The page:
Galatians 2:15-18 The word is but a bridge to Christ, who alone can transform us towards a glorious destiny
Galatians 2:15-18 The word is but a bridge to Christ, who alone can transform us towards a glorious destiny
15 “We are Jews by nature and not sinners from among the Gentiles; 16 nevertheless knowing that a man is not justified by the works of the Law but through faith in Christ Jesus, even we have believed in Christ Jesus, so that we may be justified by faith in Christ and not by the works of the Law; since by the works of the Law no flesh will be justified. 17 But if, while seeking to be justified in Christ, we ourselves have also been found sinners, is Christ then a minister of sin? May it never be! 18 For if I rebuild what I have once destroyed, I prove myself to be a transgressor.
The Law or knowledge of the word is useful in bringing order to society but it has no power to transform the hearts of men. The Law can teach us something about approaching God through its rituals, but it can never reconcile us to God. A legalistic mindset is one that suppose by meeting the demands of the Law, one can find God to be accepted by Him. It is a phenomenon that affects not only the Jews, but also all humanity. Here, Paul is showing the Jewish Christians that the Torah Law (a legalistic mindset) cannot coexist with faith in Christ to bring about righteousness. On the contrary, it breeds sin and a false sense of righteousness. Today, there are so-called Christians who worship God with a legalistic mindset, who supposed by their baptism and theological commitment are released from continual sanctification towards Christ-likeness. Such possess little interest in encountering God and to be led the Spirit. And despite their knowledge, they are unable to overcome the bondages of sin to live abundantly. For today’s devotion, we learn: The word is but a bridge to Christ, who alone can transform us towards a glorious destiny. The mindset in which we use to read the word will either justifies us or corrupts us.
We are Jews by nature and not sinners from among the Gentiles;
Paul calls the “Jewish Christian” as Jews by birth and practice, who recognise Jesus as the Messiah. And they consider Gentiles as “Sinners”. By stating the above, Paul establishes a common stand and bias among Jewish Christians. Their beliefs require adoption of the Torah Law as well as the Messiahship of Jesus Christ. Paul proceeds to unpack their model of faith to show its inherent sinfulness and contradiction to the spirit of Jesus Christ. Indeed, faith in Christ cannot coexist with a legalistic mindset to make one righteous.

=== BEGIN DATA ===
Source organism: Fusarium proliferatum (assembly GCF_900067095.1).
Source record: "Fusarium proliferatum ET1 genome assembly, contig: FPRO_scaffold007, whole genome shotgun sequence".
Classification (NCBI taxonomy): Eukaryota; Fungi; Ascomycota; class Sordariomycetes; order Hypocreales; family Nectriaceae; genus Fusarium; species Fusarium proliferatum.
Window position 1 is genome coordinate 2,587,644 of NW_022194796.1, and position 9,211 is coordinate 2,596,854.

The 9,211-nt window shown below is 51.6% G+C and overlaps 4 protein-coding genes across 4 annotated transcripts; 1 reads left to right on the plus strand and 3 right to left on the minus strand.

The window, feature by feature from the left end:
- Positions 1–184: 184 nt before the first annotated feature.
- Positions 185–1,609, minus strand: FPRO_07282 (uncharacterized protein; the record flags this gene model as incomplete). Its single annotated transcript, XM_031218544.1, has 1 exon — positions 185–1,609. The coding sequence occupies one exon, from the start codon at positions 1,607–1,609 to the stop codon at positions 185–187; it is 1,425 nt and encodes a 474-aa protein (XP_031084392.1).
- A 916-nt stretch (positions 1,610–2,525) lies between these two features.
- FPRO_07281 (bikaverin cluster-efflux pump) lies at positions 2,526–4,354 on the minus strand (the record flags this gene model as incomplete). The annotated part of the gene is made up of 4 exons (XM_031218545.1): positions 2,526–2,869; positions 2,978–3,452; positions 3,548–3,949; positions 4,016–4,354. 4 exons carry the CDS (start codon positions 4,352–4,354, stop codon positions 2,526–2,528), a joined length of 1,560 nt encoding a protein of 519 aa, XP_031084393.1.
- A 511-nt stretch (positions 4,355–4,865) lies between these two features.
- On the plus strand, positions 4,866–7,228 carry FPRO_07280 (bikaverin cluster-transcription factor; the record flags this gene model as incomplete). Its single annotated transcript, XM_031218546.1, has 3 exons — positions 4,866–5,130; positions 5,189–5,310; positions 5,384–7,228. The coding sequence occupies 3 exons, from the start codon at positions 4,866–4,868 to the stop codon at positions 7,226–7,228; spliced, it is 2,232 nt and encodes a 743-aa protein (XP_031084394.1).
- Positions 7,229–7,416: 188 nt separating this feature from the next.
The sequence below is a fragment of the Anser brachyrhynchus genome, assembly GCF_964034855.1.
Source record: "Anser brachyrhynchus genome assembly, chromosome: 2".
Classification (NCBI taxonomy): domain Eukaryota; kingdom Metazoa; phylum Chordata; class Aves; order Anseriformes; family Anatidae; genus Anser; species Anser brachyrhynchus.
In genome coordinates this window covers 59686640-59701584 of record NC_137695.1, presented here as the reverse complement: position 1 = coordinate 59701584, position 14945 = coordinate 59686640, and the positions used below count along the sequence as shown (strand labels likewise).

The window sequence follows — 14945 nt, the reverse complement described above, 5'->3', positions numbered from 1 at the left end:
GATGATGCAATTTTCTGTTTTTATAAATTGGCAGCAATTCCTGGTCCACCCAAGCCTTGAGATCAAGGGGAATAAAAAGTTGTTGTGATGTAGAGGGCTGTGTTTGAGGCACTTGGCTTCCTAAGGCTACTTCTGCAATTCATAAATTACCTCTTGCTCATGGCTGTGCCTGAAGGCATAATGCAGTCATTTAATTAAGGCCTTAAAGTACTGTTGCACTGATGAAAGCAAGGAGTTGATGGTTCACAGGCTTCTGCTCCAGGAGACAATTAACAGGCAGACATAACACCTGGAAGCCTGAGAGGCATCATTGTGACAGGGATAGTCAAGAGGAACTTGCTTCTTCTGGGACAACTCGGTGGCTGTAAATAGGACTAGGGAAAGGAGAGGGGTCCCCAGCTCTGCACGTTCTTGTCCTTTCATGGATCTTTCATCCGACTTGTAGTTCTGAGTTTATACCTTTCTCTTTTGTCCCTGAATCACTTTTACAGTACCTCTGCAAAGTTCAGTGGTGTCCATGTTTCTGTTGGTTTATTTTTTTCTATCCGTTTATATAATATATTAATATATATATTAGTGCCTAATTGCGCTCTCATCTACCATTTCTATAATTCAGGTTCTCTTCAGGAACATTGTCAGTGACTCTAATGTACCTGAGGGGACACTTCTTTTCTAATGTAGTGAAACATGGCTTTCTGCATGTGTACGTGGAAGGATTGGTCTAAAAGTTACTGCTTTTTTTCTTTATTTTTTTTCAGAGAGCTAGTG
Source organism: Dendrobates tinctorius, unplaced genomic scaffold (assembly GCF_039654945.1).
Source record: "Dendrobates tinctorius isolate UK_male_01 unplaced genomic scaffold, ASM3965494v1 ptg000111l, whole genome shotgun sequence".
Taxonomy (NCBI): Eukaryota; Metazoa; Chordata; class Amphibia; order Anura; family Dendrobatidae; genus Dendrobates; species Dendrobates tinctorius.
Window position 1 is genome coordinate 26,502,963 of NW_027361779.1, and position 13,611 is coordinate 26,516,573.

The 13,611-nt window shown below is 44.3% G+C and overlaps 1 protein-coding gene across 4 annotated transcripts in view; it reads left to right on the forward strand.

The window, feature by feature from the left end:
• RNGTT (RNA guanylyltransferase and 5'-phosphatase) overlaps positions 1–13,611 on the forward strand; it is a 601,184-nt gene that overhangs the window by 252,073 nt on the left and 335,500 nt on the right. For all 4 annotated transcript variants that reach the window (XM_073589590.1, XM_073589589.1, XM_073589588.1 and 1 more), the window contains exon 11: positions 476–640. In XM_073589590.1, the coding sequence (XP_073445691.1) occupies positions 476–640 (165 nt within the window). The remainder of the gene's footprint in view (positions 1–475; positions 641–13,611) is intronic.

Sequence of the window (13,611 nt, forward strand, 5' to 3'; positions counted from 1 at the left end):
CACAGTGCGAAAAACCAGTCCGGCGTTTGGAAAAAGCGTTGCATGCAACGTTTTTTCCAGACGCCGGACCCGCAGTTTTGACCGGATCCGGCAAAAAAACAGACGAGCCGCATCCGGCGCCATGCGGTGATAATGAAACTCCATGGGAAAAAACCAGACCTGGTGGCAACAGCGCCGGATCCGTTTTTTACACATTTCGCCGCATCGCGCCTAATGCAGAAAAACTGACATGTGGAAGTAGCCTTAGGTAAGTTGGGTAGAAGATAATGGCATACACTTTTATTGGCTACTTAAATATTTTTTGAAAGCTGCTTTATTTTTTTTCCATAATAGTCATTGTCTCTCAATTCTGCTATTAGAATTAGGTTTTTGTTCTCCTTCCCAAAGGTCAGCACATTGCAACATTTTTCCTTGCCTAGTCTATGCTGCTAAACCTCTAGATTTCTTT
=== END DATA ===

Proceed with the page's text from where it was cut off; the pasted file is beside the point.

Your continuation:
Nevertheless knowing that a man is not justified by the works of the Law but through faith in Christ Jesus.
The more literal and preferred translation will be, “and who know that a person is not justified by the works of the law but only the faithfulness of Jesus Christ.” And to be justified (to make one righteous) is synonymous to being accepted as a child of God having access to God’s kingdom.
The works of the Law
Here, Paul addresses the limitations of the Torah Law (works of the Law) which the Jews practises. ”Works of the law” pertains not only to circumcision or the Torah dietary laws but the mindset that is inherent in it. The works of the Law is originally given by Moses to prepare the people to receive Christ when He comes, but never to make them righteous. It serves to restrain evil, to maintain order in society, but never to regenerate the human heart towards righteousness. On the contrary, the Torah Law breeds a legalistic mindset which hinders men from attaining righteousness through faith in Christ. In view of the Torah Law’s flaws, the practices of the Torah Law as well as its mindset must be abolished to make way for faith in Christ.
What are the flaws of the Torah Law?
- The Law accords false righteousness to men who follow its rules and rituals without considering their hearts’ posture. Thus, the Law is instrumental in projecting a false righteousness that is based on appearance. And false righteousness breeds selfish pride.
- The Law constrains men to behave lawfully by imposing a punishment on whomever who violates it. Thus, men are moved primarily by fear and the immediate consequence of a transgression, not by love and truth.